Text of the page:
Before they could start designing the iPhone, Jobs and his top executives had to decide how to solve this problem. Engineers looked carefully at Linux, which had already been rewritten for use on mobile phones, but Jobs refused to use someone else’s software. They built a prototype of a phone, embedded on an iPod, that used the clickwheel as a dialer, but it could only select and dial numbers—not surf the Net. So, in early 2006, just as Apple engineers were finishing their yearlong effort to revise OS X to work with Intel chips, Apple began the process of rewriting OS X again for the iPhone.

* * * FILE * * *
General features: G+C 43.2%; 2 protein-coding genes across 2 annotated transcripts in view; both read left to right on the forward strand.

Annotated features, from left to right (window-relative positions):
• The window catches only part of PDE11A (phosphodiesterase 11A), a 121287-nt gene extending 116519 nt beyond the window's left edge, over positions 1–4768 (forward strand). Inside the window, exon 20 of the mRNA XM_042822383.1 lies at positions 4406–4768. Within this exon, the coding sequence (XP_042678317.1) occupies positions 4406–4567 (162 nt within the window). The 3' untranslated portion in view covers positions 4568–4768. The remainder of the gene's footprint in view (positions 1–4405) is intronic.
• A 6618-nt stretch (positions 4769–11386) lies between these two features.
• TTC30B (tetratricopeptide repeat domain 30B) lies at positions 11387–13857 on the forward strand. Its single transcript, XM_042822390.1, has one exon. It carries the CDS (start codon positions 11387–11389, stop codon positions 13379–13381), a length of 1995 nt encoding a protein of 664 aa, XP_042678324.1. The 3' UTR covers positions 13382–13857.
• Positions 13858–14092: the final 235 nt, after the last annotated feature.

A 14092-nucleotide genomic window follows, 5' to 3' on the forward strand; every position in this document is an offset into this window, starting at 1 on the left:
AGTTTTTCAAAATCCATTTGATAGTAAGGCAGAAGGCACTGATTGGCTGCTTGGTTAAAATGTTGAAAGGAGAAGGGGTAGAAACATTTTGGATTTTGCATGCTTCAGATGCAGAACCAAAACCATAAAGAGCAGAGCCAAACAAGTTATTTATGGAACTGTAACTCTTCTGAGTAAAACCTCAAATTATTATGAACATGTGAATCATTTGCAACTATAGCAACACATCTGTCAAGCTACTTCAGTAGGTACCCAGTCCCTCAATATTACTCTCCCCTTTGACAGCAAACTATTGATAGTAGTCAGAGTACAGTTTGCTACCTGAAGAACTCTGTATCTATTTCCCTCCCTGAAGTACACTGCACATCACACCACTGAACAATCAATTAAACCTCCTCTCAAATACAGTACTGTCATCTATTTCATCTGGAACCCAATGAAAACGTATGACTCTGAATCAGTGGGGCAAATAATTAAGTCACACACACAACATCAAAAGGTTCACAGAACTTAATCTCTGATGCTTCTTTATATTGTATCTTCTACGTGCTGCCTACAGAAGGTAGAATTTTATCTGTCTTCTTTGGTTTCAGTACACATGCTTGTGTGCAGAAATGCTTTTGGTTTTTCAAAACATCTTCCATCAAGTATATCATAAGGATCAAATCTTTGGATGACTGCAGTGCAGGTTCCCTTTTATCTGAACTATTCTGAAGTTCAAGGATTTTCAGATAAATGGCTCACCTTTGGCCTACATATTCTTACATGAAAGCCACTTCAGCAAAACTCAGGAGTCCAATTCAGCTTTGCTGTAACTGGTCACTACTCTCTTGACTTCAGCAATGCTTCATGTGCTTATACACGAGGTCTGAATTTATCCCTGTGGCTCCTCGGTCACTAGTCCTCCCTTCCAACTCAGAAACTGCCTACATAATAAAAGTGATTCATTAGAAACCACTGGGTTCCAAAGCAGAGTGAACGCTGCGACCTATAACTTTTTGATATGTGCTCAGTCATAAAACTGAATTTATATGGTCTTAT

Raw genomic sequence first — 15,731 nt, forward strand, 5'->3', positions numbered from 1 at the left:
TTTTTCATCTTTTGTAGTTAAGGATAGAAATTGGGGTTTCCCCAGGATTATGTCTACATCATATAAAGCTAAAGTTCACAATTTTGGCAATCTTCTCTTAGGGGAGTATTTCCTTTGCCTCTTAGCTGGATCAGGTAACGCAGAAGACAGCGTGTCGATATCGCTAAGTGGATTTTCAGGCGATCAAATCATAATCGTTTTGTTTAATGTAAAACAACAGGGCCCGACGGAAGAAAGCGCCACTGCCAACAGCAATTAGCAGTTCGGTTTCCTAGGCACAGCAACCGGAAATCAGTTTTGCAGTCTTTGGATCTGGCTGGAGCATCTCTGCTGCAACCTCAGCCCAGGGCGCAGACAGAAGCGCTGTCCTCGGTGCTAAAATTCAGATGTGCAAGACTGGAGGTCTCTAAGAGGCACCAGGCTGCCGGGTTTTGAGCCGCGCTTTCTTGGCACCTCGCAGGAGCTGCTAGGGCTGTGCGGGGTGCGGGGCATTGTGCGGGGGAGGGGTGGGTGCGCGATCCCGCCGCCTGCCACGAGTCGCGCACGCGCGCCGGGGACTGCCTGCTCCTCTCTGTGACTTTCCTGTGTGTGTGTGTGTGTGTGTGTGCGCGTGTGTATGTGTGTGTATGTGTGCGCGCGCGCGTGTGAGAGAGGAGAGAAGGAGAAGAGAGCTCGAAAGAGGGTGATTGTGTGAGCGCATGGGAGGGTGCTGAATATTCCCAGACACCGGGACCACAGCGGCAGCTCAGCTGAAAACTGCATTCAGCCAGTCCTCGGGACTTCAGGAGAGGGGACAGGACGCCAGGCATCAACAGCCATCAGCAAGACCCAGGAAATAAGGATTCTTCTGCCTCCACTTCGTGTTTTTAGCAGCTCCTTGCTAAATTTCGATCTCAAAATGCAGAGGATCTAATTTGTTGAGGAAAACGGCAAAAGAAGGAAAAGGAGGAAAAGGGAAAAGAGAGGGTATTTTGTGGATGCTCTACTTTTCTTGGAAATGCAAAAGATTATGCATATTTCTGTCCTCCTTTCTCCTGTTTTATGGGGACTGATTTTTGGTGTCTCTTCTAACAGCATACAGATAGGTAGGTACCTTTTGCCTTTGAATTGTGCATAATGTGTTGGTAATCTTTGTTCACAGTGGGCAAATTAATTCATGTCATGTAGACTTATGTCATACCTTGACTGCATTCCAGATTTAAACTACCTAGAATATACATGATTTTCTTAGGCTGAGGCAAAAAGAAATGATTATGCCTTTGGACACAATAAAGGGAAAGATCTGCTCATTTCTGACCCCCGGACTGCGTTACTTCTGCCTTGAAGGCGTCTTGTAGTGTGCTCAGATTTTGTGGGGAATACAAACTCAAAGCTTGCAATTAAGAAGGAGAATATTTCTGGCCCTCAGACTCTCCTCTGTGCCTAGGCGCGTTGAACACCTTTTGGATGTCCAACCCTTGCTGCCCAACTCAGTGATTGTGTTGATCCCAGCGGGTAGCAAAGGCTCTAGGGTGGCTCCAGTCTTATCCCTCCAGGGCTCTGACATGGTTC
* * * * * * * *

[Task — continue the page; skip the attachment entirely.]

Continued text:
The conversation about which operating system to use was at least one that all of Apple’s top executives were familiar with. They were less prepared to discuss the intricacies of the mobile phone world: things like antenna design, radio-frequency radiation, and network simulations. To ensure the iPhone’s tiny antenna could do its job effectively, Apple spent millions buying and assembling special robot-equipped testing rooms. To make sure the iPhone didn’t generate too much radiation, Apple built models of human heads—complete with goo to simulate brain density—and measured the effects. To predict the iPhone’s performance on a network, Apple engineers bought nearly a dozen server-sized radio-frequency simulators for millions of dollars apiece. Even Apple’s experience designing screens for iPods didn’t help the company design the iPhone screen, as Jobs discovered while toting a prototype in his pocket: To minimize scratching, the touchscreen needed to be made of glass, not hard plastic like on the iPod. One insider estimates that Apple spent roughly $150 million building the iPhone.